At the root of every ineffective LinkedIn profile and wasted status update is a lack of planning and forethought. Even with over 300+ million users, most people are on LinkedIn in a reactive capacity. They created a profile because others invited them to connect and when they post it’s because they heard somewhere that they were supposed to. They are missing the strategic component that will enable them to leverage their time. They haven’t thought through what they are trying to accomplish and therefore they accomplish very little.
Asking and answering a few simple strategic questions can go a long way to making your LinkedIn experience much easier, more effective, and more efficient. It’s important to know what you are trying to say before you look at the ways that you can say it. A clear focus is the biggest differentiator between a good and bad online presence.
Before you work through your profile and subsequent interactions on LinkedIn, there are three important questions to examine.
1. What are your most important business goals?
Though they may seem obvious to you, it’s important for you to be able to articulate the goals that you are working towards in your career. Can you clearly spell them out? If they remain vague ideas, then you will struggle to communicate them. It’s not enough to say, “I am trying to advance in my company” or “I want to get more clients”. Be exact. Try writing the answer down… you’ll find the exercise requires you to take the fuzzy ideas in your head and make them concrete.
It doesn’t have to be complex. It can be as simple as saying, “I want to develop relationships with the leadership in my company so that I can get a promotion in the next 12 months.” If you are in sales you could say, “I want to increase my pipeline of high-level prospects so that I can close five additional deals this quarter.” Looking for a new position? How about, “I want to increase my visibility as an expert in my field.”
2. Who is the most important audience for you to communicate with?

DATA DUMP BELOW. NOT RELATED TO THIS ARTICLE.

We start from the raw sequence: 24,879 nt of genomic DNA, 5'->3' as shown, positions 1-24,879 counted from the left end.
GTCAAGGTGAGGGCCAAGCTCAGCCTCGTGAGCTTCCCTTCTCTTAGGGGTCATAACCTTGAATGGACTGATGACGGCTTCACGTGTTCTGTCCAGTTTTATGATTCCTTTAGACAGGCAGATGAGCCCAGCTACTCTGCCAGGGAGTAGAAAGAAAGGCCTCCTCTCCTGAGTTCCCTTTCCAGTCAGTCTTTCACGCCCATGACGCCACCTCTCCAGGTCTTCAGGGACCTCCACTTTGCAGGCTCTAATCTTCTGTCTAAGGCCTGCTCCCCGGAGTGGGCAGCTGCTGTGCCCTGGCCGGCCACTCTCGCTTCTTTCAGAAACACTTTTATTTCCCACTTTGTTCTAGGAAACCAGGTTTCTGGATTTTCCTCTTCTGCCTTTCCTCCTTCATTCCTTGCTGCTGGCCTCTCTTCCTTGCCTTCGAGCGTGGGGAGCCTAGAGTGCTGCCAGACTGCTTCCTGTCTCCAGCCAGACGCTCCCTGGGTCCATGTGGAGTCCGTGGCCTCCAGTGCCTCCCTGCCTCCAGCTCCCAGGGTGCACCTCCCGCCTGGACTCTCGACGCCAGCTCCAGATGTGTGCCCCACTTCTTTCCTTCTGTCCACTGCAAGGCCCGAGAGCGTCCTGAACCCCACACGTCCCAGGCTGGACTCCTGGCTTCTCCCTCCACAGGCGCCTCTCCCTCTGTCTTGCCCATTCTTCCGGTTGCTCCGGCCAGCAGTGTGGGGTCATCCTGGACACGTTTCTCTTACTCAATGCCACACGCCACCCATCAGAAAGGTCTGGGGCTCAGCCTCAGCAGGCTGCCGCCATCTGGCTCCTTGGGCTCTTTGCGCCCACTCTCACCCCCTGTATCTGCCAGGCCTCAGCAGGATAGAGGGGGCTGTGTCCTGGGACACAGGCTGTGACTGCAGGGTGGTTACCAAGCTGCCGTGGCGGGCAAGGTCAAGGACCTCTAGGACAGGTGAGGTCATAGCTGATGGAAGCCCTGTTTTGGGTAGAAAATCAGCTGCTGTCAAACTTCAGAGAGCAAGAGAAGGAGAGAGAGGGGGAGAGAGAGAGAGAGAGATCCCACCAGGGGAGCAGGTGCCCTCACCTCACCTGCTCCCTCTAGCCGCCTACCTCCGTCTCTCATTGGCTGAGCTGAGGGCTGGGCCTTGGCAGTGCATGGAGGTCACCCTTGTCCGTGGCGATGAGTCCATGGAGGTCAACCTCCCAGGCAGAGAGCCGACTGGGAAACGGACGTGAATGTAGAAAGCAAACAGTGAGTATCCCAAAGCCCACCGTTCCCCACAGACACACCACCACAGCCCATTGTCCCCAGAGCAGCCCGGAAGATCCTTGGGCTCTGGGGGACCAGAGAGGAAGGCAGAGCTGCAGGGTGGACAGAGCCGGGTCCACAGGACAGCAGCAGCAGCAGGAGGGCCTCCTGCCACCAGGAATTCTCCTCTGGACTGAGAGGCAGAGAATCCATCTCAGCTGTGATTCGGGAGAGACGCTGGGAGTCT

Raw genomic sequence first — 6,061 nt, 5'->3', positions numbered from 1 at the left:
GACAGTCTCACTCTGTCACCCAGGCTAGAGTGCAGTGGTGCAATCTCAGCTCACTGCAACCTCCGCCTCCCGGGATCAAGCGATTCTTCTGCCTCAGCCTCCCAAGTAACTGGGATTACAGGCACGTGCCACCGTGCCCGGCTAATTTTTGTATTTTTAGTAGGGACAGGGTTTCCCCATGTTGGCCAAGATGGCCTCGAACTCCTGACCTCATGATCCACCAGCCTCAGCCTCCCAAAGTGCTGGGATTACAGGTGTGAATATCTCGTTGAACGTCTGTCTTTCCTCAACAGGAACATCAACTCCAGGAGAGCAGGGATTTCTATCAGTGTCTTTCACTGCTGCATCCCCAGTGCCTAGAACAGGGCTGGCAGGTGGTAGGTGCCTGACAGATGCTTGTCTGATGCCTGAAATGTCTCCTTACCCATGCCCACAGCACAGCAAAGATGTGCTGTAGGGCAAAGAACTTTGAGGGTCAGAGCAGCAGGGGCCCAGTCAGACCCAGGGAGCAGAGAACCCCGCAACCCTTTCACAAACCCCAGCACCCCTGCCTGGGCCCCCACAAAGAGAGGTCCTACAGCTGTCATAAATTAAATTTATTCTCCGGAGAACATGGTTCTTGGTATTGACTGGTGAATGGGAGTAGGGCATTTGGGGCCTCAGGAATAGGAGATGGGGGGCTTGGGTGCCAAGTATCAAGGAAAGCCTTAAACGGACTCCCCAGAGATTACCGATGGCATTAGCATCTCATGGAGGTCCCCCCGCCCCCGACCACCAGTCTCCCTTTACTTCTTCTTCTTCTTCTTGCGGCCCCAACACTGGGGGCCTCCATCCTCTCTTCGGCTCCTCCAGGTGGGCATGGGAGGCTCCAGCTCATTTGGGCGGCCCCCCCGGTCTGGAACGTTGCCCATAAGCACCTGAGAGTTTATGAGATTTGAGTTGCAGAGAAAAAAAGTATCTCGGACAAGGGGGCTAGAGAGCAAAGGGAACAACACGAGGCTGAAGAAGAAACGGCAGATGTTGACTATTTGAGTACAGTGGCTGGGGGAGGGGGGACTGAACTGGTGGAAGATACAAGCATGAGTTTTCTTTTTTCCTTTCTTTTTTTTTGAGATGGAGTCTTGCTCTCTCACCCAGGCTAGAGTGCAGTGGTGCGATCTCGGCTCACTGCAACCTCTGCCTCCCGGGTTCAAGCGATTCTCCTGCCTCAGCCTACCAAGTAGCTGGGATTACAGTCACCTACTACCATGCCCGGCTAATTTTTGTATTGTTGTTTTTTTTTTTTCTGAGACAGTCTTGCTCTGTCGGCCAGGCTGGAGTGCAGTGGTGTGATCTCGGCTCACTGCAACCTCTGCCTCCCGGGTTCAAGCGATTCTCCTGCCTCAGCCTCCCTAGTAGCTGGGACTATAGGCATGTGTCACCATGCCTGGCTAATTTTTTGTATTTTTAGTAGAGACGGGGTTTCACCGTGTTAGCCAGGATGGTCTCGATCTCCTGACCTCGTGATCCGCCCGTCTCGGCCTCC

There will be many different people viewing your profile. If you try to speak to all of them at the same time, your message will be very muddled. Identify the most useful group to hear your message. Your profile and content should focus on this group.
That doesn’t mean you should exclude everyone else outside your target audience, but they should be able to understand your message (and who it is for) if you are clear enough. For example, executives who focus on the decision-makers at their client companies will still be understandable to their peers and other industry professionals. Those “third-party observers” will realize the main intent of the message and still be able to get valuable context.
3. What message does that audience need to hear?
Once you know exactly who is in your target audience, consider what they need to hear from you. The best communicators focus on the information their audience needs to receive, not necessarily on what they want to say. This is the core of your personal brand. Understanding how you want to be perceived is a critical step towards sharing effectively on LinkedIn.
If you are struggling with this, pretend that your ideal profile visitor is physically with you. Maybe they’re sitting across the table or you are talking to them at an event. What would you want them to know about you? What would you say? Would you highlight your experience, your passion, or your unique ability to solve their problems? This will give you the foundation for building your brand message.
These three steps create the strategic underpinnings of an effective LinkedIn presence. When faced with questions about what to write on your Profile or share with your network, go back to these answers. They will point you in the right direction by creating a locus point for all of your activity and the tactical decisions you have to make on a daily basis become that much simpler.